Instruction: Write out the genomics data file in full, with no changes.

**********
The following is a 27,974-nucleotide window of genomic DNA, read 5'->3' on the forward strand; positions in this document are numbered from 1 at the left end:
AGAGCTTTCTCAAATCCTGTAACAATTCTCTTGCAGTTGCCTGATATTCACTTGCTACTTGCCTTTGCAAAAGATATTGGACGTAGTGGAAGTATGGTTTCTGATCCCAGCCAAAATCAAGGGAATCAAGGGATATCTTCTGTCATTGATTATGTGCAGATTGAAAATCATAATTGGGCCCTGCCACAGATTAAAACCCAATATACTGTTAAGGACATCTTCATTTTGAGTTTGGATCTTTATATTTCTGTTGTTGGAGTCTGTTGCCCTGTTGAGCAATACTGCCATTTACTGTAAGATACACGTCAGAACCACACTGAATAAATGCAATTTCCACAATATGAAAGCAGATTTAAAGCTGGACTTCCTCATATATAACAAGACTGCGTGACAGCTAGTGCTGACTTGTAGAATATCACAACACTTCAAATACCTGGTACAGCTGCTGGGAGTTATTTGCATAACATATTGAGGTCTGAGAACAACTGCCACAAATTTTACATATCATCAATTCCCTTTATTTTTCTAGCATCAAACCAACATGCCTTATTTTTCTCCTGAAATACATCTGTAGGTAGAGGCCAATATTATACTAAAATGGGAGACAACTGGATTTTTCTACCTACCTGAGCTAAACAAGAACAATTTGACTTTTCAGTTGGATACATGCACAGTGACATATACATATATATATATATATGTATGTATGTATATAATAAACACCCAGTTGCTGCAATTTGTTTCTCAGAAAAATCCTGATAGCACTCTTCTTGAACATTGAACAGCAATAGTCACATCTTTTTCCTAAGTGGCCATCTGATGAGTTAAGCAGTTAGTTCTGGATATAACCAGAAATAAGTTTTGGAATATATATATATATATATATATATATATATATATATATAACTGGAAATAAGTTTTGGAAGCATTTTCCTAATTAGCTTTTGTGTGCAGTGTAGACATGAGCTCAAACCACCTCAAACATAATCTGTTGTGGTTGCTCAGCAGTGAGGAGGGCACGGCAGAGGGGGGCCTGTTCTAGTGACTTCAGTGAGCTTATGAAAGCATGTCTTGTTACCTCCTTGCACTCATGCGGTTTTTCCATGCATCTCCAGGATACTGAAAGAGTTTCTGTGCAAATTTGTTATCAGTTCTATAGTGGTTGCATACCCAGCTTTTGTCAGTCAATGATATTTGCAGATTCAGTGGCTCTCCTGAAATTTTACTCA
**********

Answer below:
The following is a 27,974-nucleotide window of genomic DNA, read 5'->3' on the forward strand; positions in this document are numbered from 1 at the left end:
AGAGCTTTCTCAAATCCTGTAACAATTCTCTTGCAGTTGCCTGATATTCACTTGCTACTTGCCTTTGCAAAAGATATTGGACGTAGTGGAAGTATGGTTTCTGATCCCAGCCAAAATCAAGGGAATCAAGGGATATCTTCTGTCATTGATTATGTGCAGATTGAAAATCATAATTGGGCCCTGCCACAGATTAAAACCCAATATACTGTTAAGGACATCTTCATTTTGAGTTTGGATCTTTATATTTCTGTTGTTGGAGTCTGTTGCCCTGTTGAGCAATACTGCCATTTACTGTAAGATACACGTCAGAACCACACTGAATAAATGCAATTTCCACAATATGAAAGCAGATTTAAAGCTGGACTTCCTCATATATAACAAGACTGCGTGACAGCTAGTGCTGACTTGTAGAATATCACAACACTTCAAATACCTGGTACAGCTGCTGGGAGTTATTTGCATAACATATTGAGGTCTGAGAACAACTGCCACAAATTTTACATATCATCAATTCCCTTTATTTTTCTAGCATCAAACCAACATGCCTTATTTTTCTCCTGAAATACATCTGTAGGTAGAGGCCAATATTATACTAAAATGGGAGACAACTGGATTTTTCTACCTACCTGAGCTAAACAAGAACAATTTGACTTTTCAGTTGGATACATGCACAGTGACATATACATATATATATATATATGTATGTATGTATATAATAAACACCCAGTTGCTGCAATTTGTTTCTCAGAAAAATCCTGATAGCACTCTTCTTGAACATTGAACAGCAATAGTCACATCTTTTTCCTAAGTGGCCATCTGATGAGTTAAGCAGTTAGTTCTGGATATAACCAGAAATAAGTTTTGGAATATATATATATATATATATATATATATATATATATATAACTGGAAATAAGTTTTGGAAGCATTTTCCTAATTAGCTTTTGTGTGCAGTGTAGACATGAGCTCAAACCACCTCAAACATAATCTGTTGTGGTTGCTCAGCAGTGAGGAGGGCACGGCAGAGGGGGGCCTGTTCTAGTGACTTCAGTGAGCTTATGAAAGCATGTCTTGTTACCTCCTTGCACTCATGCGGTTTTTCCATGCATCTCCAGGATACTGAAAGAGTTTCTGTGCAAATTTGTTATCAGTTCTATAGTGGTTGCATACCCAGCTTTTGTCAGTCAATGATATTTGCAGATTCAGTGGCTCTCCTGAAATTTTACTCA